New research from Swansea University challenges the idea that babies should be sleeping through the night.
The study led by the Department of Public Health, Policy and Social Sciences asked mothers with a baby aged 6 - 12 months how often their child woke in the night and whether they fed their baby when it did.
The findings firstly showed that more than three quarters of babies at this age still regularly woke at least once in the night with six out of ten having at least one milk feed during the night.
The study also showed that although mums who were breastfeeding tended to feed their baby more at night, there was no difference in the number of times babies woke up dependent on whether they were breast or formula fed, how many feeds they had in the day or how many solid meals they ate.
The findings are very interesting as they firstly challenge the idea that babies should be sleeping through the night once they are past a few weeks old and secondly that what you feed babies will help their sleep. There is a common belief that formula milk or giving more solid foods will help your baby sleep better and this study shows this isn’t true.
A new one-year plan is being put in place to improve autism services in Wales.
Families who have been on the waiting list for up to seven years say an improvement in diagnosing the condition is much needed.
"I'm very pleased to announce a number of new measures to improve the process of diagnosing children, young people and adults with ASD and the services available to support them. This plan, which is backed by more than £600,000 funding from the Welsh Government, sets out what we want to achieve over the next 12 months and its outcomes will inform decisions about longer-term goals."
The Welsh Government is also investing £2m to develop specific services to better diagnose and support young people with ADHD and ASD.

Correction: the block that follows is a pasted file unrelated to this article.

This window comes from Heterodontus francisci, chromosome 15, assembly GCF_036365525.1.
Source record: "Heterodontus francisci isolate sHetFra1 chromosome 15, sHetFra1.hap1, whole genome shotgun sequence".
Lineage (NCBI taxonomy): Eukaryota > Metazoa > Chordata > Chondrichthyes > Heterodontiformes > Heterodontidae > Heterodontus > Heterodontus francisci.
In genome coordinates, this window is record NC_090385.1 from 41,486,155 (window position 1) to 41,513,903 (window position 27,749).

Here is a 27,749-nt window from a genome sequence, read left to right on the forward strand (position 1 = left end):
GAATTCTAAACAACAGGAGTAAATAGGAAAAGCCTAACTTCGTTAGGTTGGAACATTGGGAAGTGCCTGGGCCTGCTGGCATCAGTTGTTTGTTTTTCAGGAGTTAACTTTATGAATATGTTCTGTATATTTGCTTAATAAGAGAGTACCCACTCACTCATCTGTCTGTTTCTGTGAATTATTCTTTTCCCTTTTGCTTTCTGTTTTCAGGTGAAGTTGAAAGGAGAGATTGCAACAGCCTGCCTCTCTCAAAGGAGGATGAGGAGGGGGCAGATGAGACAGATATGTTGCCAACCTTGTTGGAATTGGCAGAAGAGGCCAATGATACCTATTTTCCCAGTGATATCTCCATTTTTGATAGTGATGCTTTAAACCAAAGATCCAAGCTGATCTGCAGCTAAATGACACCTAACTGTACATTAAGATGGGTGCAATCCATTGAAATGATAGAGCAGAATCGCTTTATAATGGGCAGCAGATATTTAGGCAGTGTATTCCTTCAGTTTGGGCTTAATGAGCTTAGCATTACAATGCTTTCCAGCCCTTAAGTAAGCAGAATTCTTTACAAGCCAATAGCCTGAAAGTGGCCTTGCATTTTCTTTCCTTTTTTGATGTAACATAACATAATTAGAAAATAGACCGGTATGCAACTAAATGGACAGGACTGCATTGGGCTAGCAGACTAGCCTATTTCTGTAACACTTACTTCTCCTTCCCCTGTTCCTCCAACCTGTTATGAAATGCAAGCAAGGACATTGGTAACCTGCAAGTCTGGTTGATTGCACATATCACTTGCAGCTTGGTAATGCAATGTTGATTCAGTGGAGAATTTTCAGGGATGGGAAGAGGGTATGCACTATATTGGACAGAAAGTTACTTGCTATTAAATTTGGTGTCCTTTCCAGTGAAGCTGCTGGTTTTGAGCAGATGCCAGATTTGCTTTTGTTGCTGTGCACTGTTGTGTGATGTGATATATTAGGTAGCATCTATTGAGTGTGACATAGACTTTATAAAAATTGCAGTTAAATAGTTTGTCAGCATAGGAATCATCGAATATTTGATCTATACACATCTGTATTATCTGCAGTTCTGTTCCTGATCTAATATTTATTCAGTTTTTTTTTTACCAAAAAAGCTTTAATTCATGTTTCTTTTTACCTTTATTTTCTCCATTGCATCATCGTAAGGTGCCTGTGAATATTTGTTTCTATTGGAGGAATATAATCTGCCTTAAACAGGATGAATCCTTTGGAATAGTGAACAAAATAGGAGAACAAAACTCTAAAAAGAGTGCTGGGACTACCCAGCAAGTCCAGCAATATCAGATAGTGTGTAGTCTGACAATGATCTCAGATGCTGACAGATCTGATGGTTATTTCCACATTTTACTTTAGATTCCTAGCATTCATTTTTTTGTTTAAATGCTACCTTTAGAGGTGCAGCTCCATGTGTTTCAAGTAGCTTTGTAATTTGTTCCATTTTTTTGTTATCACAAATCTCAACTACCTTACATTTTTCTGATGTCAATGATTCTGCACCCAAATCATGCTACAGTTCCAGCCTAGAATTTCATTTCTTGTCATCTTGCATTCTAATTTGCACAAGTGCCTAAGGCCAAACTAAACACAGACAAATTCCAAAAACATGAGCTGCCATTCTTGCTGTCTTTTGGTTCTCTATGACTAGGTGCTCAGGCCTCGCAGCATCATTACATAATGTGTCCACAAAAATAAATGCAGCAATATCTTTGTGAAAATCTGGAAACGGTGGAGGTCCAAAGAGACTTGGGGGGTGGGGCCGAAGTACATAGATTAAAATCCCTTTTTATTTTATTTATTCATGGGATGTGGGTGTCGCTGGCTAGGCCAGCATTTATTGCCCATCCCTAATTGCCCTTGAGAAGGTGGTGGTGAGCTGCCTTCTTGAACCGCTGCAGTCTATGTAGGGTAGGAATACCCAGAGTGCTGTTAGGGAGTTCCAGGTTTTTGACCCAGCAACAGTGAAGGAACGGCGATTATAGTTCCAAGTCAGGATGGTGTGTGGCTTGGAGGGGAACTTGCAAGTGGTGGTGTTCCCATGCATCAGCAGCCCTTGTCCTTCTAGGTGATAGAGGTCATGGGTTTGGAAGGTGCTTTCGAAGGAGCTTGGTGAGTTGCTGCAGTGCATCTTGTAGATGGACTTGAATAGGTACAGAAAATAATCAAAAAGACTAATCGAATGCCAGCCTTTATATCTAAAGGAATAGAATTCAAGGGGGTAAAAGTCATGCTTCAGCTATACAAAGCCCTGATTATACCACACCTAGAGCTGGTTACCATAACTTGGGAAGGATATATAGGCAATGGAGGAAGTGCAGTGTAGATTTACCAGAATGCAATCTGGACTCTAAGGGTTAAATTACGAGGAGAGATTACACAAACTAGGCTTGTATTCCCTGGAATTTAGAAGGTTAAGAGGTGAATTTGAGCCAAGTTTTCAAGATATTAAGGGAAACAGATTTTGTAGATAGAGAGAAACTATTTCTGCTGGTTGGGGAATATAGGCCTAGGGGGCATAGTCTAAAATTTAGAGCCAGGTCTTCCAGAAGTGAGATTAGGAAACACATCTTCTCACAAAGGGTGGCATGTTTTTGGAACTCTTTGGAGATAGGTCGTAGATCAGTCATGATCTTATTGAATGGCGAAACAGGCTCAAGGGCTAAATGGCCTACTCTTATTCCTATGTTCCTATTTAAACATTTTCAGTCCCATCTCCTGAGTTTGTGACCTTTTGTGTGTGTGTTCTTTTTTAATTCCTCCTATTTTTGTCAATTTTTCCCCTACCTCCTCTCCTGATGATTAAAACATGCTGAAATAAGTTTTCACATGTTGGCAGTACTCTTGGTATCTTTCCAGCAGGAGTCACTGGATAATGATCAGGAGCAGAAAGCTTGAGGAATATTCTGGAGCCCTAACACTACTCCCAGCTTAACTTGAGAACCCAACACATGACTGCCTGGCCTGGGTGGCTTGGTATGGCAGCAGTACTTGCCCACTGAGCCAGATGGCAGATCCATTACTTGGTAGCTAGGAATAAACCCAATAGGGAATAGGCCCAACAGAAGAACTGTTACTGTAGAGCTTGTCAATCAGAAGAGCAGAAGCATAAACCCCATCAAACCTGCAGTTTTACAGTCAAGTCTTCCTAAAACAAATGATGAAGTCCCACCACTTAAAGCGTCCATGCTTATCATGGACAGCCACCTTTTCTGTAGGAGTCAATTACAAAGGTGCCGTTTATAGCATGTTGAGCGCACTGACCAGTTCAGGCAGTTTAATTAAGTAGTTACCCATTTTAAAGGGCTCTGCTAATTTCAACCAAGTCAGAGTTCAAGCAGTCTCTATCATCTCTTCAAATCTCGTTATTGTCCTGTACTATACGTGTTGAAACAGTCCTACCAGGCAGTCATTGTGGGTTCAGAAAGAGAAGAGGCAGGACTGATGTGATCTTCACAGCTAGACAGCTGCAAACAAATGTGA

They're hoping this will reduce waiting times in specialist child and adolescent mental health services so those with highest levels of clinical need are seen in a more timely manner.
"We're also making a £2m investment to develop specific services to better diagnose and support young people with ADHD and ASD. This will cut waiting times in specialist child and adolescent mental health services so those with highest levels of clinical need are seen in a more timely manner."
A group will be taking part in a gruelling challenge to raise money for a young girl from Neath who has undergone brain tumour treatments.Read the full story ›
The second phase of the £60 million Noah's Ark Children's Hospital for Wales is officially opened.Read the full story ›
A group of youngsters have made a hard-hitting film to highlight the warning signs of cancer in teenagers and young people.Read the full story ›
Youngsters across mid and West Wales are being invited to view a documentary film aimed at tackling alcohol-related violence.Read the full story ›
A man who was left in a coma following an attack outside a pub has launched a campaign aimed at preventing alcohol-fuelled violence.Read the full story ›
The National Assembly are to debate a report into the use of psychoactive substances - more commonly known as legal highs.
The report recommends calling on the UK government to ban the substances as soon as possible, to increase awareness of the potential harm done by such substances and to supply better treatment services.